Dusting Off the Old Ones was published in 1961 by W. B. Clarke, Miles City, Montana.
A Fantastic Scheme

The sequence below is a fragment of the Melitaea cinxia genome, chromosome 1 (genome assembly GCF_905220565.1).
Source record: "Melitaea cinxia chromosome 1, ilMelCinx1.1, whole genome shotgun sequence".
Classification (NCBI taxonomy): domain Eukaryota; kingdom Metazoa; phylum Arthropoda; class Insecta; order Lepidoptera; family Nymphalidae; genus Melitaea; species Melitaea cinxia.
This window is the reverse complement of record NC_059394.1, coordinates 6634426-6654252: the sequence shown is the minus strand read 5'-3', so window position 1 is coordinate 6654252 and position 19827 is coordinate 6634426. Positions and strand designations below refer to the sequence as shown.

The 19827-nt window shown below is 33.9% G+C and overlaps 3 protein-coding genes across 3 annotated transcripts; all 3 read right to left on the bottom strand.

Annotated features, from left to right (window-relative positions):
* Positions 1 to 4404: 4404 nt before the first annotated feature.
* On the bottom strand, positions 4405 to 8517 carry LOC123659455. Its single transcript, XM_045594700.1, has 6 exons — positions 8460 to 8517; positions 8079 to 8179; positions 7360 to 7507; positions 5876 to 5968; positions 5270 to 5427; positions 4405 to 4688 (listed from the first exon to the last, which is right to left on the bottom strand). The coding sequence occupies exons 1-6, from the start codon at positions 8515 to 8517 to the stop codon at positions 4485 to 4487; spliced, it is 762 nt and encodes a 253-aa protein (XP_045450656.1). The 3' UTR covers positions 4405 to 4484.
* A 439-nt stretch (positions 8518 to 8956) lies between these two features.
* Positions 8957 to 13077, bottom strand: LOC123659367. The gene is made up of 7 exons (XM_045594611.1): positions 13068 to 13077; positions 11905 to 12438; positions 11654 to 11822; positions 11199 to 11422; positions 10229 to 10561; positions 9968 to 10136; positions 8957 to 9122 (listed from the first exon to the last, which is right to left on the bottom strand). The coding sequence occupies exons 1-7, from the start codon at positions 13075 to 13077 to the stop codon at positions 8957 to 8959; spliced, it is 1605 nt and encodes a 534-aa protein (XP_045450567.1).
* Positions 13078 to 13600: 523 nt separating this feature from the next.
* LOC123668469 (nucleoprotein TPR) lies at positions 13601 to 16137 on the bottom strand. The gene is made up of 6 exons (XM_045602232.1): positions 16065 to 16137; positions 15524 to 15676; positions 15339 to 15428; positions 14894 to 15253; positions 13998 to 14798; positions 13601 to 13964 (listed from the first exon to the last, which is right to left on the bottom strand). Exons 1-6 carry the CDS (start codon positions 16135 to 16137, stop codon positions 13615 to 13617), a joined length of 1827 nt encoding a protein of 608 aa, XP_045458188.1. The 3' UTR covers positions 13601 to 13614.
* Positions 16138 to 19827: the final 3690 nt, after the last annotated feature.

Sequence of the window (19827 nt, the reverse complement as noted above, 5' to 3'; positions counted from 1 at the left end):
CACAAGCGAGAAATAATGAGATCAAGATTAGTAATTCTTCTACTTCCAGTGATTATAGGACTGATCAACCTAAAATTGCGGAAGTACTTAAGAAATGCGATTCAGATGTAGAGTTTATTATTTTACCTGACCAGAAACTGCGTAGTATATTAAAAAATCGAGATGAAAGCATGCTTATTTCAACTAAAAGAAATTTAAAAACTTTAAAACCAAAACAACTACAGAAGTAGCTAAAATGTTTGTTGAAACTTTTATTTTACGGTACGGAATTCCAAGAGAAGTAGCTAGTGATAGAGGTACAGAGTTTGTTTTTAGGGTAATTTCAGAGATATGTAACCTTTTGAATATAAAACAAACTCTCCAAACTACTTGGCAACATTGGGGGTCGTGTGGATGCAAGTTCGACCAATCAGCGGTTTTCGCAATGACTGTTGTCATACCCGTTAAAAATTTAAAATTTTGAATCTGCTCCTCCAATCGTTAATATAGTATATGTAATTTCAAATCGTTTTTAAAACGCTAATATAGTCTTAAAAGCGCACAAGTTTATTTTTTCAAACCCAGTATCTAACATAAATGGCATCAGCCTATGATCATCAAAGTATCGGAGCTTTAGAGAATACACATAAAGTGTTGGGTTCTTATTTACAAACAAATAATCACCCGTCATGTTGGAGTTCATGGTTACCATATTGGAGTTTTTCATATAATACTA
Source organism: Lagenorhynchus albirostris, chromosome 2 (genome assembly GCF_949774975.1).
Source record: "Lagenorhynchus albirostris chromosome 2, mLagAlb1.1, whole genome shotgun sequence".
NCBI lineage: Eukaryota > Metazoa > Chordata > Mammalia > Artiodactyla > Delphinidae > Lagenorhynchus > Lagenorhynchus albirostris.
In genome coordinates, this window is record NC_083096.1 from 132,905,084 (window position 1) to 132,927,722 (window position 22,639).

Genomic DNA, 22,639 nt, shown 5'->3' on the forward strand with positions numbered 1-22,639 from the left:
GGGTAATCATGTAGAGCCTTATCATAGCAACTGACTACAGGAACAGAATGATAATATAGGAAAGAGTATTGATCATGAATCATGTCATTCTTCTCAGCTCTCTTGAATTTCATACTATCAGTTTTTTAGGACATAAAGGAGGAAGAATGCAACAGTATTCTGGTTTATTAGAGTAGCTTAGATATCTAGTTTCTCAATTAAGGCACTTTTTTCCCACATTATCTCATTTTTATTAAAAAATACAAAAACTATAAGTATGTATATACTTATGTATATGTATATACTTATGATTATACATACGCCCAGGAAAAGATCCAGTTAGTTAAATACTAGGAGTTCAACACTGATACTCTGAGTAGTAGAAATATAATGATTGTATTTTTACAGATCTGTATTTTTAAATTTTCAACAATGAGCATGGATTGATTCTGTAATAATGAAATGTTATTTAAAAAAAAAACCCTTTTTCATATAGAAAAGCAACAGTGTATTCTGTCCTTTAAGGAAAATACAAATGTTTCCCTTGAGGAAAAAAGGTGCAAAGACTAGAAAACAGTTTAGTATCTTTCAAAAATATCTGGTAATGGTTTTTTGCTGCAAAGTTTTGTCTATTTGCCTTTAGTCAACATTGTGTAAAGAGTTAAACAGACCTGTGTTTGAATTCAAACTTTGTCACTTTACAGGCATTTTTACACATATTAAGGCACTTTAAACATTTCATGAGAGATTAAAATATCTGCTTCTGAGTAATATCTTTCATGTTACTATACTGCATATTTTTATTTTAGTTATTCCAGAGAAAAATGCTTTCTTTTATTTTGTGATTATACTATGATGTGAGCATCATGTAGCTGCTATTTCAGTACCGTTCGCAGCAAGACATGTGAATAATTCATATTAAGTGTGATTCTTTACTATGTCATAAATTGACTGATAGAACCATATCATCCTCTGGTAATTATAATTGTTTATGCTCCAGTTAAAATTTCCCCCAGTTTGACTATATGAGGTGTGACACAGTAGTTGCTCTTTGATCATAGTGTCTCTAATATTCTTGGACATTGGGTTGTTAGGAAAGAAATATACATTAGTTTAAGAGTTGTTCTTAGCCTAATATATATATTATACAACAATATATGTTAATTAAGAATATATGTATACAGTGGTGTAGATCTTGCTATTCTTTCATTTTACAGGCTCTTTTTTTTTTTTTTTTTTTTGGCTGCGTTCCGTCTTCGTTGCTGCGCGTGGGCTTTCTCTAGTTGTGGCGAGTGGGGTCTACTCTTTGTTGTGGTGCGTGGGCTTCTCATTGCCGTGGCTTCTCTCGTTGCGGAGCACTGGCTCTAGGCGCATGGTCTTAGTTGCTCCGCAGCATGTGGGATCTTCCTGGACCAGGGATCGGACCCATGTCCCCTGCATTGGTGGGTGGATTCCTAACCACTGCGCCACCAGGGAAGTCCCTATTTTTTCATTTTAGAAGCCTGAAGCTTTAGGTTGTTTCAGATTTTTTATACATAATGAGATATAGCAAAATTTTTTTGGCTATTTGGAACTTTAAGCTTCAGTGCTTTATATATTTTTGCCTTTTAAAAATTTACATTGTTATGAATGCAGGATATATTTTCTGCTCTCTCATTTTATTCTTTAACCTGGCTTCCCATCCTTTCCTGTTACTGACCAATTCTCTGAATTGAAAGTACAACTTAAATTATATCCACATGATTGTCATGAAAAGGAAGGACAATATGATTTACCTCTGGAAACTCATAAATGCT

About Christmas time in 1881, there was published in our local paper a story in which the Yellowstone valley was to play an important part. The factual part of the story was taken from an article in the New York Herald concerning an interview of a Herald reporter with an elderly gentleman who had walked into the city department of that paper a short time before. The scheme is so fantastic that perhaps it would be interesting to our readers, inasmuch as this locality was concerned in it. The elderly gentleman stated that he was interested in benevolent work--and that he had in mind a plan which would benefit unfortunate people of every description and be a lasting monument to the charity of the American people. He stated that at the next session of Congress, he would ask for a grant of one million acres of land, and then mortgage it back to the government as security for a loan of one million five hundred dollars--he was sure Congress would grant the request inasmuch as no member of Congress would dare vote against a bill with such a benevolent purpose behind it. A commission would be formed with a member from each state, who would select the land wherever they pleased--probably in the Yellowstone valley. The land was to be laid out in the form of a square, and precisely in the center of it there would be a water tower three hundred feet high. Sixteen squares of ten thousand acres each were to be mapped out around this tower,the four central squares to be reserved by the commission for a park. Sheep would be pastured in one quarter of the park, cows in another, deer in another, and buffalo in the fourth. The remaining twelve squares would be given away to those agreeing to erect institutions upon them of a benevolent or educational nature. General Grant was to have the call for one square to devote to any charitable purpose he saw fit, and others to have the same privilege--one square of ten thousand acres was to be made the home of all orphans in the country--these orphans were to study four days a week, and pay for their living the other days by "watching cows and sheep and picking apples and potatoes." Ten thousand orphans would by graduated every year after the institution was in full blast. And so the story goes on and on with similar details just as absurd as those already stated. In all our reading, however, we have never run onto the presentation of any such scheme to Congress, nor have we run onto any such "tower" in the Yellowstone Valley.